Casualties are reported in many different ways in different countries. Definitions and report rates vary, which makes international comparison difficult. For about ten years already, the European Commission has been striving for an international definition, based on road crash casualties with MAIS 3+ injury. The Netherlands may conform to this definition. Only a few countries succeeded in collecting the necessary data (police records and hospital data) and performing the required operations.

At a European level, research has been done on MAIS3+ casualties. In 2016 the report Study on serious road traffic injuries in the EU  was published, which focuses on data and circumstances of the crashes of casualties among pedestrians, cyclists, motorcyclists and vehicle occupants. The EU-project SafetyCube investigated the differences in methods used in various countries to determine their numbers of MAIS3+ casualties, and how these methods affect the estimated numbers [9]. This EU project also studied the injury consequences of serious road injuries and the social costs of serious road injuries [10].

In the same EU-project, the burden of serious road injuries [11] and the societal costs of serious road injuries [12] were studied.

Publications and sources

Below you will find the list of references that are used in this fact sheet. All sources used can be consulted or retrieved via our knowledge portal. Here you can also find more literature on this subject.

[1]. Weijermars, W., Moore, K., Goede, M. de & Goldenbeld, C. (2018). Monitor Verkeersveiligheid 2018; Doorpakken om de verkeersveiligheid effectief te verbeteren. R-2018-16. SWOV, Den Haag.

[2]. Reurings, M.C.B. & Bos, N.M. (2011). Ernstig verkeersgewonden in de periode 1993-2009; Update van de cijfers. R-2011-5. SWOV, Leidschendam.

[3]. Reurings, M.C.B. & Bos, N.M. (2009). Ernstig gewonde verkeersslachtoffers in Nederland in 1993-2008; Het werkelijke aantal in ziekenhuizen opgenomen verkeersslachtoffers met een MAIS van ten minste 2. R-2009-12. SWOV, Leidschendam.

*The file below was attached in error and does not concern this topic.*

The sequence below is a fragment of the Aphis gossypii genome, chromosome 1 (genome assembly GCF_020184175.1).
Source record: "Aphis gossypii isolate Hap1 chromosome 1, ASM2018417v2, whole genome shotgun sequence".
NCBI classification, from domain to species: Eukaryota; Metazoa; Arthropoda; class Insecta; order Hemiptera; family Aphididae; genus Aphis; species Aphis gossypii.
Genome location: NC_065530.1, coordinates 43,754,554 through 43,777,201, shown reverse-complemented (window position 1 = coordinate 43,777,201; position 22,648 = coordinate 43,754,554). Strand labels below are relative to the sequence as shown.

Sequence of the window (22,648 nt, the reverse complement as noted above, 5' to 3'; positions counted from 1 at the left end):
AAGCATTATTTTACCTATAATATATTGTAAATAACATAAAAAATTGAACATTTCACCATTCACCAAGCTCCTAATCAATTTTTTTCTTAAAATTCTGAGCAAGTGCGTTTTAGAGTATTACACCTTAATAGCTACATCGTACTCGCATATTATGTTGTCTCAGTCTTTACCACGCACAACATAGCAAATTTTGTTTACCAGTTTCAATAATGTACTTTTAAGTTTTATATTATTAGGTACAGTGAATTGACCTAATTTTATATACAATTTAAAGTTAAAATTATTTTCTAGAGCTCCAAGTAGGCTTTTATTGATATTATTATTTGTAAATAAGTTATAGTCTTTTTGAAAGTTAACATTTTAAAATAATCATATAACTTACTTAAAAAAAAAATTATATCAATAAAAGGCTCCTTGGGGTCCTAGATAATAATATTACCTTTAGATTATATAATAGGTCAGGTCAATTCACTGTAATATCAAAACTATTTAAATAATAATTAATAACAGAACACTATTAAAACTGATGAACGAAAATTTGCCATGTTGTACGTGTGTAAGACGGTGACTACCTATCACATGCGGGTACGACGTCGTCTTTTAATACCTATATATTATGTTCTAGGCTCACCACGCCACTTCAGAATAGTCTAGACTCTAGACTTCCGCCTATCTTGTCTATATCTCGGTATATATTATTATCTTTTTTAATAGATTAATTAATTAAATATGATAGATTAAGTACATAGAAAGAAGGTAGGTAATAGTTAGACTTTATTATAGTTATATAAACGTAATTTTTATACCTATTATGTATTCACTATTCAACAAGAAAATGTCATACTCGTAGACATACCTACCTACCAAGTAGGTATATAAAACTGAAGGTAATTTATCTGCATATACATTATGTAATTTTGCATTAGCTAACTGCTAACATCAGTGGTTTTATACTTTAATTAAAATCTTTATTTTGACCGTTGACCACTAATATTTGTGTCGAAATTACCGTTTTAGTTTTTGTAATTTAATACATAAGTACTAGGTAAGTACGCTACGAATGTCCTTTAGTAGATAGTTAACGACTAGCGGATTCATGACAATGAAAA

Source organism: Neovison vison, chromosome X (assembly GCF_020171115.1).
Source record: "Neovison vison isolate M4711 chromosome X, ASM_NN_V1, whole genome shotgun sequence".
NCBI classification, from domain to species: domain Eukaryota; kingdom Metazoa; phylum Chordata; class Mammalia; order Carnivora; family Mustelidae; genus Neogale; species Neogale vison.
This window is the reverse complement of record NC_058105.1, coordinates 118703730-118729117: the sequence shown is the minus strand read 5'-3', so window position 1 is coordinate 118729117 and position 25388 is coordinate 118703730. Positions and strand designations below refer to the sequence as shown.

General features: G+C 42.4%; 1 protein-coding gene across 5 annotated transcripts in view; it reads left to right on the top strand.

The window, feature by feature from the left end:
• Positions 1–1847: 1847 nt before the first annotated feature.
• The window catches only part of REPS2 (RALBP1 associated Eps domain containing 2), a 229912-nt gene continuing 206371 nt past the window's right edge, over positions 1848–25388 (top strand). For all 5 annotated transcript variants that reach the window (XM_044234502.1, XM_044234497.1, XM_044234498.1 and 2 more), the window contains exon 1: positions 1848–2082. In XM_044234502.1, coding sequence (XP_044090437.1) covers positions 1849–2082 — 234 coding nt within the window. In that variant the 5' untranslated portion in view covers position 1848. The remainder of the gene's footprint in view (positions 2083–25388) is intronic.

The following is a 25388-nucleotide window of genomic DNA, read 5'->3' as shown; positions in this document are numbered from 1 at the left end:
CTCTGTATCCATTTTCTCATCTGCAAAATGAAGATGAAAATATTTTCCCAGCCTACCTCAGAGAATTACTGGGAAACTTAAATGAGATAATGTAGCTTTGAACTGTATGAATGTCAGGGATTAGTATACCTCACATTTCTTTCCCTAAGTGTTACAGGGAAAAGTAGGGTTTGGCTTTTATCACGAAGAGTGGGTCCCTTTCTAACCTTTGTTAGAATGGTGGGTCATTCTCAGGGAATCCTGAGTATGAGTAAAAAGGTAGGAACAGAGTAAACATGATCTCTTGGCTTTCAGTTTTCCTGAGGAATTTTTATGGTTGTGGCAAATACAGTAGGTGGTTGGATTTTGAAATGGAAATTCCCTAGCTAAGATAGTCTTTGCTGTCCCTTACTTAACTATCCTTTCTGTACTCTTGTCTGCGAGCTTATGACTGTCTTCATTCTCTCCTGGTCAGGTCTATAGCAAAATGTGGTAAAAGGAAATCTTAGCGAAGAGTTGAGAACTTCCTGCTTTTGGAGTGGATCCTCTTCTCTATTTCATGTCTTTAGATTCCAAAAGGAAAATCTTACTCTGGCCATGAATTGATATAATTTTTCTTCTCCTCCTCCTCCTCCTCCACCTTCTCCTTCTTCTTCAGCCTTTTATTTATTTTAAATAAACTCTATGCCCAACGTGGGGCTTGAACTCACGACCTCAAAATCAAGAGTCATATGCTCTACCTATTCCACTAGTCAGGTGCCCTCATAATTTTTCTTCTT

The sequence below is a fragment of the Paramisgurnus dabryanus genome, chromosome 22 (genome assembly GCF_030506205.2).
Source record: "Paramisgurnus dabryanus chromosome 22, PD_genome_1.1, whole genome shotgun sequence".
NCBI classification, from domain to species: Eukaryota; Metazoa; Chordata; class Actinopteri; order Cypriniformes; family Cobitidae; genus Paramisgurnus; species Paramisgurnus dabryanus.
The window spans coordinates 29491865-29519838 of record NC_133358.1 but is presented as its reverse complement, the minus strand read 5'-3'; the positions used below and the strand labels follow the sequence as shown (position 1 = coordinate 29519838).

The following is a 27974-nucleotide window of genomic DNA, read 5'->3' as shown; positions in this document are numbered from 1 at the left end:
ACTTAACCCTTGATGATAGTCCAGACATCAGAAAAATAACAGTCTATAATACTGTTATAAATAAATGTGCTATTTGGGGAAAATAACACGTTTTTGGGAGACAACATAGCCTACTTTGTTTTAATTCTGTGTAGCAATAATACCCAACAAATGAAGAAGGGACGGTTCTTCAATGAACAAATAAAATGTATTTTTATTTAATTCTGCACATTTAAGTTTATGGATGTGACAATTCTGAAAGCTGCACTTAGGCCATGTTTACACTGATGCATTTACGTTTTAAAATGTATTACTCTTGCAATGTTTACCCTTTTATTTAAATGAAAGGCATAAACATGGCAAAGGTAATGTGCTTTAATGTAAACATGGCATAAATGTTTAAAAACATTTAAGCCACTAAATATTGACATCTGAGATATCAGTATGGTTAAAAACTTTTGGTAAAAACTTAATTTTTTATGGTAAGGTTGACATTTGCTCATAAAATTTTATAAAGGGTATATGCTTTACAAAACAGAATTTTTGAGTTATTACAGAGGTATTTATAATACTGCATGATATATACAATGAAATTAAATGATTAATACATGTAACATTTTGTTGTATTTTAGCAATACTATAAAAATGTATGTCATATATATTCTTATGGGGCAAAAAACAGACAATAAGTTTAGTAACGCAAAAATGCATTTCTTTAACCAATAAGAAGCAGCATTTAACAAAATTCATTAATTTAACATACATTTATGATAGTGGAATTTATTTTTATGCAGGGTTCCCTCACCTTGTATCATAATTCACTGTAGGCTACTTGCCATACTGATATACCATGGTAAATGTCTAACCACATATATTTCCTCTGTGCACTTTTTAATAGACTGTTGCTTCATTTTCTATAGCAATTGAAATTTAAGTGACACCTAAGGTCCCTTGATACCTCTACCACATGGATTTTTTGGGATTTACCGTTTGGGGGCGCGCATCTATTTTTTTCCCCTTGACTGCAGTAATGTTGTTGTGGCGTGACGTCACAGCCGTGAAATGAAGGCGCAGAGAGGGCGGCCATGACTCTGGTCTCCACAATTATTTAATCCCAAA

[4]. Bos, N.M., Bijleveld, F.D., Temürhan, M., Commandeur, J.J.F., et al. (2018). Ernstig verkeersgewonden 2017; Schatting van het aantal ernstig verkeersgewonden in 2017. R-2018-18. SWOV, Den Haag.

[5]. Reurings, M.C.B. (2010). Ernstig verkeersgewonden in Nederland in 1993-2008: in het ziekenhuis opgenomen verkeersslachtoffers met een MAIS-score van ten minste 2. Beschrijving en verantwoording van de schattingsmethode. R-2010-15. SWOV, Leidschendam.

[6]. Weijermars, W., Schagen, I. van, Moore, K., Goldenbeld, C., et al. (2017). Monitor Verkeersveiligheid 2017; Nieuwe impuls nodig voor verbetering verkeersveiligheid. R-2017-17. SWOV, Den Haag.

[7]. Weijermars, W.A.M., Bos, N.M. & Stipdonk, H.L. (2014). Lasten van verkeersletsels ontleed; Basis voor een nieuwe benadering van verkeersveiligheid. R-2014-25. SWOV, Den Haag.

[8]. KiM (2016). Mobiliteitsbeeld 2016. Kennisinstituut voor Mobiliteitsbeleid, Den Haag.

[9]. Aarts, L.T., Commandeur, J.J.F., Welsh, R., Niesen, S., et al. (2016). Study on serious road traffic injuries in the EU. European Union, Belgium.

[10]. Pérez, K., Weijermars, W., Amoros, E., Bauer, R., et al. (2016). Practical guidelines for the registration and monitoring of serious traffic injuries. D7.1 of the H2020 project SafetyCube.

[11]. Weijermars, W., Meunier, J.-C., Bos, N., Perez, C., et al. (2016). Physical and psychological consequences of serious road traffic injuries. Deliverable 7.2 of the H2020 project SafetyCube.

[12]. Schoeters, A., Wijnen , W., Carnis, L., Weijermars, W., et al. (2017). Costs related to serious injuries. D7.3 of the H2020 project SafetyCube

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Updated

06 Dec 2018